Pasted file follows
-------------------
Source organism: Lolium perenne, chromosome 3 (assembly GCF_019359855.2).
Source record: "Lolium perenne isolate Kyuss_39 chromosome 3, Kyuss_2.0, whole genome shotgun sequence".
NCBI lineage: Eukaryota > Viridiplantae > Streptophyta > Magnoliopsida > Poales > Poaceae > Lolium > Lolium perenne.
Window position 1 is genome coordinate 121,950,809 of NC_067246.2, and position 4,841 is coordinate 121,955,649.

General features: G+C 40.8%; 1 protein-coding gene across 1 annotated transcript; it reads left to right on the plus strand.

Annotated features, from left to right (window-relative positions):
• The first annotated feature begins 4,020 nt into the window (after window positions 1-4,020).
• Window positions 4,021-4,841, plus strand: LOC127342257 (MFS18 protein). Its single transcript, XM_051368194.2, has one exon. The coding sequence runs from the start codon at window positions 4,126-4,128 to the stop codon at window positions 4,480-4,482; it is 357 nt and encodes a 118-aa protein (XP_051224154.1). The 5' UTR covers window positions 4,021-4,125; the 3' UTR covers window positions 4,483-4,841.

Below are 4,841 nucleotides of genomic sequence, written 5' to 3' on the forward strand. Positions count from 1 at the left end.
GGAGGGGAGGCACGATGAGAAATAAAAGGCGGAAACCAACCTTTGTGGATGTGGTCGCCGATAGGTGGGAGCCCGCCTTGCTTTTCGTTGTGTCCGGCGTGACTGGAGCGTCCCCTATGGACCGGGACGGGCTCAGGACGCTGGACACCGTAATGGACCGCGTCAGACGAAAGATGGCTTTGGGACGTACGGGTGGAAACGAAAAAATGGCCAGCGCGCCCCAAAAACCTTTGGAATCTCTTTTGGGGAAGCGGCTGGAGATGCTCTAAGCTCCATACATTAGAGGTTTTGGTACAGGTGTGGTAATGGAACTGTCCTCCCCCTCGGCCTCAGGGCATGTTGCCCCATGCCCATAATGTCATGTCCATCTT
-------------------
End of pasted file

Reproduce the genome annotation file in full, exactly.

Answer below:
Source organism: Lolium perenne, chromosome 3 (assembly GCF_019359855.2).
Source record: "Lolium perenne isolate Kyuss_39 chromosome 3, Kyuss_2.0, whole genome shotgun sequence".
NCBI lineage: Eukaryota > Viridiplantae > Streptophyta > Magnoliopsida > Poales > Poaceae > Lolium > Lolium perenne.
Window position 1 is genome coordinate 121,950,809 of NC_067246.2, and position 4,841 is coordinate 121,955,649.

General features: G+C 40.8%; 1 protein-coding gene across 1 annotated transcript; it reads left to right on the plus strand.

Annotated features, from left to right (window-relative positions):
• The first annotated feature begins 4,020 nt into the window (after window positions 1-4,020).
• Window positions 4,021-4,841, plus strand: LOC127342257 (MFS18 protein). Its single transcript, XM_051368194.2, has one exon. The coding sequence runs from the start codon at window positions 4,126-4,128 to the stop codon at window positions 4,480-4,482; it is 357 nt and encodes a 118-aa protein (XP_051224154.1). The 5' UTR covers window positions 4,021-4,125; the 3' UTR covers window positions 4,483-4,841.

Below are 4,841 nucleotides of genomic sequence, written 5' to 3' on the forward strand. Positions count from 1 at the left end.
GGAGGGGAGGCACGATGAGAAATAAAAGGCGGAAACCAACCTTTGTGGATGTGGTCGCCGATAGGTGGGAGCCCGCCTTGCTTTTCGTTGTGTCCGGCGTGACTGGAGCGTCCCCTATGGACCGGGACGGGCTCAGGACGCTGGACACCGTAATGGACCGCGTCAGACGAAAGATGGCTTTGGGACGTACGGGTGGAAACGAAAAAATGGCCAGCGCGCCCCAAAAACCTTTGGAATCTCTTTTGGGGAAGCGGCTGGAGATGCTCTAAGCTCCATACATTAGAGGTTTTGGTACAGGTGTGGTAATGGAACTGTCCTCCCCCTCGGCCTCAGGGCATGTTGCCCCATGCCCATAATGTCATGTCCATCTT